Press Review

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The Trade and Industry Minister's ambitious plans to boost the Czech economy and an official confirmation of Czech government's plan to supply arms and military training to the Sri Lankan government to fight Tamil Tiger rebels, make the main headlines in the Czech daily newspapers on Friday.

All the papers carry photographs of the controversial former head of news at Czech TV, Jana Bobosikova, holding up a pint of beer to say goodbye to the station. Some of the newspapers also mention the latest scandal involving financial donations to the ruling Social Democrats.

MLADA FRONTA DNES writes that the Social Democrats were loaned 20 million Czech crowns before the 1998 general election by entrepreneur Karl-Heinz Hauptman. Mr Hauptman was eventually richly rewarded for his generosity - the party helped him to clinch a property deal worth half a billion crowns by selling a building in Prague to the newly established National Security Office.

LIDOVE NOVINY comments on Miroslav Gregr's plans to accelerate economic growth by massive state investment. The paper notes that Mr Gregr has no competitor in the government as far as the number of grand proposals, concepts and visions are concerned.

The latest plan will ensure that the Czech Republic remembers Mr Gregr for a long time after his term in office expires, because if it eventually materializes, it will leave the country with an immense debt burden while revenues from privatization will dissolve in dubious projects.

On its front page, ZEMSKE NOVINY carries a photograph of a butcher holding up a packet of meat with a large label reading "TESTED - BSE FREE". The paper reports that organic farmers have not experienced any problems with demand for their beef, as they never fed their cattle with bone meal and test every slaughtered animal for mad cow disease.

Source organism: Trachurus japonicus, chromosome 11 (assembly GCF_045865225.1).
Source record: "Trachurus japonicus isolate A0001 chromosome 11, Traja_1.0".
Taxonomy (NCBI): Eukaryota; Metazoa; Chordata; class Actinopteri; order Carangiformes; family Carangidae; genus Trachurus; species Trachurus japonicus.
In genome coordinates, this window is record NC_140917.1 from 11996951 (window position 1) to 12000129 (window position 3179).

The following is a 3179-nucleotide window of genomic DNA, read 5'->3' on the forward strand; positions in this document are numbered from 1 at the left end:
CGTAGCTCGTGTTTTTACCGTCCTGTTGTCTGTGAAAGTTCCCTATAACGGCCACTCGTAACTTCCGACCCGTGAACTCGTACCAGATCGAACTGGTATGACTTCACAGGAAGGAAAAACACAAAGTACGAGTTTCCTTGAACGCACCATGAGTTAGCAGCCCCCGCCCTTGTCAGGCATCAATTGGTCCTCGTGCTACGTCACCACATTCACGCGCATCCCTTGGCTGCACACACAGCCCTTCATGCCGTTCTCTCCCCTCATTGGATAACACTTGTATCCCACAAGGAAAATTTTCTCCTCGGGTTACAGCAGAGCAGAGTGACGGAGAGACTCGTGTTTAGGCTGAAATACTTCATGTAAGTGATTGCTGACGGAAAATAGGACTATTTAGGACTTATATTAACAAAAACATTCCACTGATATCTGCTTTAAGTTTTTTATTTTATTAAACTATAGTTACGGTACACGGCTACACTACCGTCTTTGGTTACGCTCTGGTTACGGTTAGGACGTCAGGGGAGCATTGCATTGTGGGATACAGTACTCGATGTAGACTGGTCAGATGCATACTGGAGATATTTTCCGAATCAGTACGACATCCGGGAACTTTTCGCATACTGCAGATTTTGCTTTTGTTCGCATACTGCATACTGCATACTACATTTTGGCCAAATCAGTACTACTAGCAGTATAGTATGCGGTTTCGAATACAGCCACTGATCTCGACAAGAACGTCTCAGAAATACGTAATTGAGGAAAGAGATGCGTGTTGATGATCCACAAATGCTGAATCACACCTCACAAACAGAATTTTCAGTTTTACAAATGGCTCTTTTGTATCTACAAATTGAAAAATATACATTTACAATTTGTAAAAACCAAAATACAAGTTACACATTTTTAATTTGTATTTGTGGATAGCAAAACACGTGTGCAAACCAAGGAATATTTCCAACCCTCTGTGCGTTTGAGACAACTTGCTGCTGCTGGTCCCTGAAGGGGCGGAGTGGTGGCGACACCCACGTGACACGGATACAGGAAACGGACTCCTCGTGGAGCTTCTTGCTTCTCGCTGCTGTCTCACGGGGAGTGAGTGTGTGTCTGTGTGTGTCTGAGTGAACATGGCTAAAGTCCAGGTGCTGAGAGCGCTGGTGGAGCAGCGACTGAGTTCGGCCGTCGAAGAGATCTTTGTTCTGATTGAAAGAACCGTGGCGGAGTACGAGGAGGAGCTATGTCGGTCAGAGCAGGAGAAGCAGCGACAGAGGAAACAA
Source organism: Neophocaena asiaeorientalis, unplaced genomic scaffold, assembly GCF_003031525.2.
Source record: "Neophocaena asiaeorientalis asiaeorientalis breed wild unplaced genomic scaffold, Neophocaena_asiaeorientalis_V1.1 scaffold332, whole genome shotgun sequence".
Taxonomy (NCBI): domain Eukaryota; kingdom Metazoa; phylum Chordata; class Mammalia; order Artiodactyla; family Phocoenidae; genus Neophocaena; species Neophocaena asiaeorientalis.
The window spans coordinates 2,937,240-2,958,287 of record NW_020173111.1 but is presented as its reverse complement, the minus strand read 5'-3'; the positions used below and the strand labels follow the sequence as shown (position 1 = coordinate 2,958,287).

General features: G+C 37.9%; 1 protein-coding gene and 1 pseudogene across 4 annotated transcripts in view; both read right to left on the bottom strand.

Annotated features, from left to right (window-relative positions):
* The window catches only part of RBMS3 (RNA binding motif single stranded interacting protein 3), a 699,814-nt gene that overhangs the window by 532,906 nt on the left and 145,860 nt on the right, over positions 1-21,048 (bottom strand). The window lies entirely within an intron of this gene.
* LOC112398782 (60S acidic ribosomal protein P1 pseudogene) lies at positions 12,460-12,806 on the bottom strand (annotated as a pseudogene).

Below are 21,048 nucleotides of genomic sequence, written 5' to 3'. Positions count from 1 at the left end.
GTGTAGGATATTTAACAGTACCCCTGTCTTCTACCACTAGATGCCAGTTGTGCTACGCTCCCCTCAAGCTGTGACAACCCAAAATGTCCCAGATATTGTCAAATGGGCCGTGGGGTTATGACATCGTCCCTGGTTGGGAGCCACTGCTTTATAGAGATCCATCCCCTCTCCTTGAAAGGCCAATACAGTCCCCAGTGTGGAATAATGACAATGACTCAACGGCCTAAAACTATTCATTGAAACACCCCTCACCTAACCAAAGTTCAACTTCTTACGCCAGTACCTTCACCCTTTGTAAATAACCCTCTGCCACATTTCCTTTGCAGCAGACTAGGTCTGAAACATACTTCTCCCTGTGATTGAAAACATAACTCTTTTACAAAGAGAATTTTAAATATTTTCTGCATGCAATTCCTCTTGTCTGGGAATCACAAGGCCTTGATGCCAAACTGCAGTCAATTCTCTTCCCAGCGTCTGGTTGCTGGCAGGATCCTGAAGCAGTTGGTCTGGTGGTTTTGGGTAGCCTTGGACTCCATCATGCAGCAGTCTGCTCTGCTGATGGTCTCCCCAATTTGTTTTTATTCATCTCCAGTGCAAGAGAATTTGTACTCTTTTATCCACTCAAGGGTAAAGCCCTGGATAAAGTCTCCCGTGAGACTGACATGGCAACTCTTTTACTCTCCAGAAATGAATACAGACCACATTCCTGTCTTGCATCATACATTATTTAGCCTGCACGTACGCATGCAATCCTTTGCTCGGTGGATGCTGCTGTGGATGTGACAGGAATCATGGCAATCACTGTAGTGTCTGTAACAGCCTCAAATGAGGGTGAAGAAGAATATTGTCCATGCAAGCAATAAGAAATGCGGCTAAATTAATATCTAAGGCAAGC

ZEMSKE NOVINY points out that organic producers have not been affected by the dramatic drop in beef sales, although their prices are as much as 25 percent higher than ordinary beef.

Also on the front page, the same newspaper reports on a worrying increase in obesity in the Czech Republic - Czechs, apparently, are the sixth fattest people in the world. According to medical studies, two thirds of Czech men and just over half of Czech women are overweight. But the most alarming finding, ZEMSKE NOVINY writes, is the accelerating percentage of obese children in the Czech Republic.

And finally, MLADA FRONTA DNES writes that the architectural pride of Prague, Charles Bridge, is in a very bad shape indeed. A probe showed that it is virtually falling apart - but neither the Prague City Hall nor the Ministry of Culture have enough money to pay for essential repairs.

The paper quotes a ministry official as saying that the necessary repair works would cost the Culture Ministry its entire annual budget. Experts warn though that time is running out, and if Charles Bridge is allowed to deteriorate further, radical action might be necessary which would inevitably change the appearance of Prague's most famous landmark.